Discussion and Analysis by Charles Porter:
In accordance with our week ahead expectations, today and tomorrow will be another testing and opaque period for major currency pairs. Today’s events will be followed closely because each contains the propensity to arrest or enhance the current trend of a strong Euro, a weak dollar and a week pound that have characterised the recent period.
Whilst the current mechanisms behind these currency trends can be simplified into two strands, macroeconomic versus political uncertainties, only the former is likely to be influenced by today’s announcements. It is plausible, however, that by the end of the week, the political uncertainty that affects Pound Sterling and US Dollar currency pairs will be reduced. This is possible because once Prime Minister Theresa May’s visit to Japan is concluded and further information on President Trump’s tax reform intentions are announced, political commitment as well as future economic certainty will be created.
Immediately, the macroeconomic events that will be watched closely are the Spanish flash estimate of the Consumer Price Index (CPI) and a similar publication of the German inflation rate. These two events should attract increased attention due to their ability to forebode and contextualise the Eurozone-wide inflation results release that is scheduled for tomorrow. This attribute of today’s inflation index data therefore makes it likely that market volatility and reactiveness will be exacerbated by any unanticipated changes.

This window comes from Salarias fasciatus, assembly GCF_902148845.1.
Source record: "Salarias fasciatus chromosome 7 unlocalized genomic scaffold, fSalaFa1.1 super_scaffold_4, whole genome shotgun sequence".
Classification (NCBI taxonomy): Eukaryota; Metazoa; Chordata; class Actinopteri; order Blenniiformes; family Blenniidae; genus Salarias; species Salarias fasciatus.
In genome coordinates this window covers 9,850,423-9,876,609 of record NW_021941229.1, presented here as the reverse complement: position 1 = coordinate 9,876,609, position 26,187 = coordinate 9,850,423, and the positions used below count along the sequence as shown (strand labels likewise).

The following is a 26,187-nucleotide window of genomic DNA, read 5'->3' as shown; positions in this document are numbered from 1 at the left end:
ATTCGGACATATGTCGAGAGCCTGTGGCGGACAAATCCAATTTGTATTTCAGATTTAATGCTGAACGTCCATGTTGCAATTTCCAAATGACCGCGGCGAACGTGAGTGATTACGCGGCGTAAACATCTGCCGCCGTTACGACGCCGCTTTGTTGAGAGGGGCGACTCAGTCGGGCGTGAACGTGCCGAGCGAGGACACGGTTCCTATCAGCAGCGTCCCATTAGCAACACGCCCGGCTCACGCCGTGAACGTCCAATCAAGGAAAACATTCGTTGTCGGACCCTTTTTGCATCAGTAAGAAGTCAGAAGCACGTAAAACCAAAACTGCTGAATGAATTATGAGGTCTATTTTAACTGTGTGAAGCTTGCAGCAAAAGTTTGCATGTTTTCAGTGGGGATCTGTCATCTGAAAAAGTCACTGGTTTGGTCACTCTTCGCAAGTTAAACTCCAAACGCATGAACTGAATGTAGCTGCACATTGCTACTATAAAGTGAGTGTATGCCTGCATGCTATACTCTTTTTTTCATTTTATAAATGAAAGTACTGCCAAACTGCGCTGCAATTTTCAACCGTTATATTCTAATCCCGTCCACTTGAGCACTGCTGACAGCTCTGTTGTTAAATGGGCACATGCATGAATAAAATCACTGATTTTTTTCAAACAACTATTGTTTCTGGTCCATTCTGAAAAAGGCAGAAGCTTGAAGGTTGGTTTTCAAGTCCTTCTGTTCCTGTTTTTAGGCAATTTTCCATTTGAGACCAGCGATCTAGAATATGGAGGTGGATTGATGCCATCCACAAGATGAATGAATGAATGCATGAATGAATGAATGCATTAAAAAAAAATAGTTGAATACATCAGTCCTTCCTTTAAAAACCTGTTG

As the largest economy by Gross Domestic Product within the Eurozone, Germany’s CPI figure will attract relatively more attention due to its concomitant influence upon tomorrow’s aggregate Eurozone inflation rate. Inflation is especially important to exchange rates as an indicator of the macroeconomy and its correlation to the business cycle. It therefore serves as a gauge of the need for fiscal and monetary retraction or stimulus. Especially within the current market, it will be interpreted as a qualification of the anticipated tapering or ending of Quantitative Easing (QE) and any impending interest rate hike.
However, Eurozone inflation is even more important than this. Today, rhetoric has once again surrounded the Euro as a suboptimal currency area. Therefore, unlike any other unified or national currency, the disparity of Eurozone member states’ inflation rates is arguably just as important as aggregate Eurozone inflation. Suboptimal currency area studies can be proxied as the cost of a monetary union. The cost of a monetary union is associated with the loss of national monetary instruments and, by corollary, a commitment to a one-size-fits-all, union-size-fits-all, monetary policy.
Therefore, disparate inflation rates will indicate the constraints upon the European Central Bank (ECB) in their attempt to control the macro-economy through monetary policy. Notably disparate Eurozone national inflation rates would also bring the independence of the ECB into question. ECB independence would be questioned by its monetary policy output and its bias to either sustain the status quo, or, to prioritise inflationary or deflationary pressures. Independence doubts would therefore ensue depending upon whether this prioritisation (intentionally or incidentally) accords to political-economic bargaining power within the Union or not. Therefore, any credible analysis of future interest rate hikes and the revision of QE stimulus must consider idiosyncratic national stances within the aggregated Eurozone figure.